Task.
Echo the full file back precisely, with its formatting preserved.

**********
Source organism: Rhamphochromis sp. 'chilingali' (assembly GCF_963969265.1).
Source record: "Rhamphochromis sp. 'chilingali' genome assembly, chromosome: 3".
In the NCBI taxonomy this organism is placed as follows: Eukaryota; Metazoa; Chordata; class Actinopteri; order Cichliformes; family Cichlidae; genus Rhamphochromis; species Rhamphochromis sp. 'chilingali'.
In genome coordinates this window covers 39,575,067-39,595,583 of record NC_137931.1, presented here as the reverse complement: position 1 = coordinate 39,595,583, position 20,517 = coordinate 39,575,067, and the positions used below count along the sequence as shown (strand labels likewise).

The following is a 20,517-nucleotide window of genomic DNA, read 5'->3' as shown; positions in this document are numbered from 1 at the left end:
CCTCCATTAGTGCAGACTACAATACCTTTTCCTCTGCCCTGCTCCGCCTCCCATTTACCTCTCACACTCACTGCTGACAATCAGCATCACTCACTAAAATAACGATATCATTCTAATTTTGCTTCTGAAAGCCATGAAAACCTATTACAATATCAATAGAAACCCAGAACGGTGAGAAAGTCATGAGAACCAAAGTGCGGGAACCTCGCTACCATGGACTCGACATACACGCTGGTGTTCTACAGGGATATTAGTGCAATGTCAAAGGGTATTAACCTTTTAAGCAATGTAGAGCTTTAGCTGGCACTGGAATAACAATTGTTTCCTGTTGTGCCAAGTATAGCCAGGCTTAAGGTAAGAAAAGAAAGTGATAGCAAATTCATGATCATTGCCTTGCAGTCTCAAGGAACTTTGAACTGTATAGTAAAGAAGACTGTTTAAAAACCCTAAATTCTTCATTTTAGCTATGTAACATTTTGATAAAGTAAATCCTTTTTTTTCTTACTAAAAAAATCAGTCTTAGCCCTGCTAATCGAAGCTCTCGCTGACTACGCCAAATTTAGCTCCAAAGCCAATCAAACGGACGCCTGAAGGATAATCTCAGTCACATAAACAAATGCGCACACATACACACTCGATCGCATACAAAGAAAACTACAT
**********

Source organism: Rhamphochromis sp. 'chilingali' (assembly GCF_963969265.1).
Source record: "Rhamphochromis sp. 'chilingali' genome assembly, chromosome: 3".
In the NCBI taxonomy this organism is placed as follows: Eukaryota; Metazoa; Chordata; class Actinopteri; order Cichliformes; family Cichlidae; genus Rhamphochromis; species Rhamphochromis sp. 'chilingali'.
In genome coordinates this window covers 39,575,067-39,595,583 of record NC_137931.1, presented here as the reverse complement: position 1 = coordinate 39,595,583, position 20,517 = coordinate 39,575,067, and the positions used below count along the sequence as shown (strand labels likewise).

The following is a 20,517-nucleotide window of genomic DNA, read 5'->3' as shown; positions in this document are numbered from 1 at the left end:
CCTCCATTAGTGCAGACTACAATACCTTTTCCTCTGCCCTGCTCCGCCTCCCATTTACCTCTCACACTCACTGCTGACAATCAGCATCACTCACTAAAATAACGATATCATTCTAATTTTGCTTCTGAAAGCCATGAAAACCTATTACAATATCAATAGAAACCCAGAACGGTGAGAAAGTCATGAGAACCAAAGTGCGGGAACCTCGCTACCATGGACTCGACATACACGCTGGTGTTCTACAGGGATATTAGTGCAATGTCAAAGGGTATTAACCTTTTAAGCAATGTAGAGCTTTAGCTGGCACTGGAATAACAATTGTTTCCTGTTGTGCCAAGTATAGCCAGGCTTAAGGTAAGAAAAGAAAGTGATAGCAAATTCATGATCATTGCCTTGCAGTCTCAAGGAACTTTGAACTGTATAGTAAAGAAGACTGTTTAAAAACCCTAAATTCTTCATTTTAGCTATGTAACATTTTGATAAAGTAAATCCTTTTTTTTCTTACTAAAAAAATCAGTCTTAGCCCTGCTAATCGAAGCTCTCGCTGACTACGCCAAATTTAGCTCCAAAGCCAATCAAACGGACGCCTGAAGGATAATCTCAGTCACATAAACAAATGCGCACACATACACACTCGATCGCATACAAAGAAAACTACAT